The largest city in northwest France and the sixth-largest in France, Nantes is a center of history, culture, technological innovation, and green sensibilities. It's quite a wonderful place to live — indeed, it has been voted France's and Europe's most livable city on several occasions. On the banks of the Loire River where it joins the smaller tributaries of the Erdre and Sevre Nantaise, Nantes is approximately 35 miles east of the Atlantic Ocean, and like Paris it has an island, the Ile de Nantes, full of history and Nantes event venues, in the center of the city and in the center of the Loire.
The city's airport is Nantes Atlantique Airport (NTE), located approximately five miles southwest of the city center. It has service to Paris, London, Amsterdam, and Dublin, among other European cities, and there is seasonal service from Montreal on Air Transat.
Chief among convention venues in Nantes, La Cite Nantes Event Center, which has 30 meeting rooms, three auditoriums, 60,000 square feet of exhibition space, and room for receptions of 3,000 persons and meetings of 2,500. The hotel at the La Cite Nantes Event Center is the Novotel Nantes Centre Cite des Congres, which has 105 guest rooms and two meeting rooms of its own. Other excellent hotel venues in Nantes include the 162-room Mercure Nantes Centre Grand Hotel, which has 10 meeting rooms, the largest able to host 130 persons. The 142-room Radisson Blu Nantes opened in late 2012 in the former Palais de Justice building dating to 1851; it has six meeting rooms onsite and access to another 11 next door. The 108-room Hotel Novotel Nantes Centre Bord de Loire has four meeting rooms for up to 60 persons; and boutique offering L'Hotel has 31 guest rooms and one function room.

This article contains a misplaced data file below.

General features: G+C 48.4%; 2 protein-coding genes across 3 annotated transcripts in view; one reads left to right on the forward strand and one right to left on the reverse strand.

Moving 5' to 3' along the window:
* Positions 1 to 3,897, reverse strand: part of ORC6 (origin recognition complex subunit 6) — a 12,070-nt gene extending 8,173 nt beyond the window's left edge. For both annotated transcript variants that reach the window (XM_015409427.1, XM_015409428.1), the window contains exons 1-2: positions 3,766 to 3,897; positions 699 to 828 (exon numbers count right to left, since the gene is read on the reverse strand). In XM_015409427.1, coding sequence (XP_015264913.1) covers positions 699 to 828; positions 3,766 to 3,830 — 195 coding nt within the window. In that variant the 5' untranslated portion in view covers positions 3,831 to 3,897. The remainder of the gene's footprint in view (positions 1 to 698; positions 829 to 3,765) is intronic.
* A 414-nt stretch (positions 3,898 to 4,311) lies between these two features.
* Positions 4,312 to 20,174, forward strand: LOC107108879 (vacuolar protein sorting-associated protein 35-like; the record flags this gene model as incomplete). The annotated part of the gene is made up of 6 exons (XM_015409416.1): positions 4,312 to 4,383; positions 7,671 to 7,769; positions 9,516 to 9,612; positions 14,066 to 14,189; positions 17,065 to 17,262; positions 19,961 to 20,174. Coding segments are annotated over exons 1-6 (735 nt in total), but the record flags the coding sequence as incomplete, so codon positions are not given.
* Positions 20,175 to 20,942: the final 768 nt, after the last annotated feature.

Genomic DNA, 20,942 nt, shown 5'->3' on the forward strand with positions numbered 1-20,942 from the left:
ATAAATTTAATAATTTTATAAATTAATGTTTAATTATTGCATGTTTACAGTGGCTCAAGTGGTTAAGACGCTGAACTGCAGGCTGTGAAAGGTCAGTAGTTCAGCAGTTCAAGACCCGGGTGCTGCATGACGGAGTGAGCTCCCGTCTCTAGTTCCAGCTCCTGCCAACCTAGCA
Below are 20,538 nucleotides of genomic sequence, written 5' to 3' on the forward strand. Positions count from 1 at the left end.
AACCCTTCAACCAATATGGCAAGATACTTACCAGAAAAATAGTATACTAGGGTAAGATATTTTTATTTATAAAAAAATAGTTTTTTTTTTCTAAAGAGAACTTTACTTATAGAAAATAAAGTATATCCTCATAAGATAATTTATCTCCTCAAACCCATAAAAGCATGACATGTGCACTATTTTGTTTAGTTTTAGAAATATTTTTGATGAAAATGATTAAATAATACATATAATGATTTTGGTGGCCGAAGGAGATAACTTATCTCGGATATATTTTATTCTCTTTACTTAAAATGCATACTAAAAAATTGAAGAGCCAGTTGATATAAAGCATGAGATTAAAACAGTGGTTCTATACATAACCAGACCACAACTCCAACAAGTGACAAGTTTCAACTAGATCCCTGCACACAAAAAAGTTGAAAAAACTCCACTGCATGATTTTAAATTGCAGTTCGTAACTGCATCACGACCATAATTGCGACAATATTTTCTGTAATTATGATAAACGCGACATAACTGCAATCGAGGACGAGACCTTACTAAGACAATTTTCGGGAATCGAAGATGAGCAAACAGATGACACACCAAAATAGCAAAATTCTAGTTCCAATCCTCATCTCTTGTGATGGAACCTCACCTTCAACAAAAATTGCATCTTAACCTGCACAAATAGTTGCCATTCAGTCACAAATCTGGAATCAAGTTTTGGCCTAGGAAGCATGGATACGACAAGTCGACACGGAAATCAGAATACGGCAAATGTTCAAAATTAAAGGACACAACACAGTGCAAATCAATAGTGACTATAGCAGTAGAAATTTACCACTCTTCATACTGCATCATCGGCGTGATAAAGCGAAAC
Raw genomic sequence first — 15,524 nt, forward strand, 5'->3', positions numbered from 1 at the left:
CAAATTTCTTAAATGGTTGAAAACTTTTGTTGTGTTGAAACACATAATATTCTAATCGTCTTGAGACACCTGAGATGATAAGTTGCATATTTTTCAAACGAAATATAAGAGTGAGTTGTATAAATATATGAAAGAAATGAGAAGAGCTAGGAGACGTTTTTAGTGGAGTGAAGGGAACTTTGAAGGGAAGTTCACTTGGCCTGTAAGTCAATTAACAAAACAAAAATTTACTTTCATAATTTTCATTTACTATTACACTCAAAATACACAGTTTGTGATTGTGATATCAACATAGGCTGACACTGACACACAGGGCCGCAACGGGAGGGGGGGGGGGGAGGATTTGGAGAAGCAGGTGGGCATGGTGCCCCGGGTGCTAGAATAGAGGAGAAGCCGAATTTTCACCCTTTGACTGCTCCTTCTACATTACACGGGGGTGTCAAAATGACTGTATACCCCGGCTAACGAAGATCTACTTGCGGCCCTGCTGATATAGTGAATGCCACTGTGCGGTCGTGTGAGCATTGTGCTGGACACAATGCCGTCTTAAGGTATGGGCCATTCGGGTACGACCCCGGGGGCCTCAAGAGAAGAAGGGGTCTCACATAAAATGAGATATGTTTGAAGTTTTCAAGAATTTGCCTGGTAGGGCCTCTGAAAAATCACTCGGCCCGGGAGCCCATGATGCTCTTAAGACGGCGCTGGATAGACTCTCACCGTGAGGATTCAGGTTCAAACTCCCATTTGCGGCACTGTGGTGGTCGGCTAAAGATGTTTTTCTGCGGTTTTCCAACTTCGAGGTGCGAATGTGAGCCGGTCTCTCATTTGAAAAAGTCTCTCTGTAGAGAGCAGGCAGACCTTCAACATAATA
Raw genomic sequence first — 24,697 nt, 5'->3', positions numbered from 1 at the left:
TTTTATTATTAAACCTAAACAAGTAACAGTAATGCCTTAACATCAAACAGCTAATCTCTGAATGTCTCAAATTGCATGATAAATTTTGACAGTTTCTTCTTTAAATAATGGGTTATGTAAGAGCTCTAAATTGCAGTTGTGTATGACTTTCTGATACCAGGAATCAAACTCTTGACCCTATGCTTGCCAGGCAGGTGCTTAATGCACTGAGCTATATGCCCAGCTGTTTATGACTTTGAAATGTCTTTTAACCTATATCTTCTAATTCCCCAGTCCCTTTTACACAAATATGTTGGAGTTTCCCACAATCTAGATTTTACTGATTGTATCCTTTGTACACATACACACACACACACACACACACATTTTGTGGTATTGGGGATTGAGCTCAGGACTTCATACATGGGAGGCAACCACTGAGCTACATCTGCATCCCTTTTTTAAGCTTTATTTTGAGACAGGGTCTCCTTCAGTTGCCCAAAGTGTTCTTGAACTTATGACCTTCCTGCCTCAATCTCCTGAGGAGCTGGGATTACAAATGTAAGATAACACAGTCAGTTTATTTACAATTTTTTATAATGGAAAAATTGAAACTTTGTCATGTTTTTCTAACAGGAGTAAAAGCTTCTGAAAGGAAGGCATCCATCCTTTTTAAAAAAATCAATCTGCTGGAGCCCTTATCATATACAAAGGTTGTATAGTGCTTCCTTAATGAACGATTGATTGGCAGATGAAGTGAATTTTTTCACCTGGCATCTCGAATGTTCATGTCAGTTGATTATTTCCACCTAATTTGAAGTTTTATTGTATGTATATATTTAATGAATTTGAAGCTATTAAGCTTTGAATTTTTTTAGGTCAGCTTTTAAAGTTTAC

Unique gathering spots in this historic, green, cultural city include Les Machines de l'Ile Nantes, which is on the island, and is dominated by a huge metal sculpture of an elephant. Melding the imaginary worlds of Nantes' son Jules Verne and Leonardo da Vinci, change semicolon to comma it has numerous function spaces, including The Warehouse for up to 4,000 persons. Chateau des Ducs de Bretagne is the former home of the rulers of Nantes, dates from the 15th century, and today houses the Museum of the City of Nantes and gallery space along with function rooms. Musee Jules Verne, a wonderful world where the imagination runs riot, is in a building dating to 1828. Parc des Expositions, which is five miles northeast along the river Erdre, is part of the city's university and has a dozen exposition halls, including Rotonde Nord for 100 persons and Espace Traiteur Le Vallon for 400. Also available for gatherings is the Natural History Museum Nantes, which is in a building dating to 1810 and whose Hall of Earth Sciences has just been restored.
Perfect group restaurants include La Cigale, which is opposite the city's opera house, the Theatre Graslin; Le Bistro du Canard, or “Duck Bistro,” a brasserie with local cuisine, specializing in duck and other fowl; Altercafe, a relaxed spot — in some ways more Cape Cod than France — that is part of a set of restaurants at the tip of the Ile de Nantes where the two river channels meet, and Les Agapes, a traditional, somewhat formal restaurant with French fare and which has two rooms that can seat 30 and 39 persons, respectively, as well as a lounge for 16.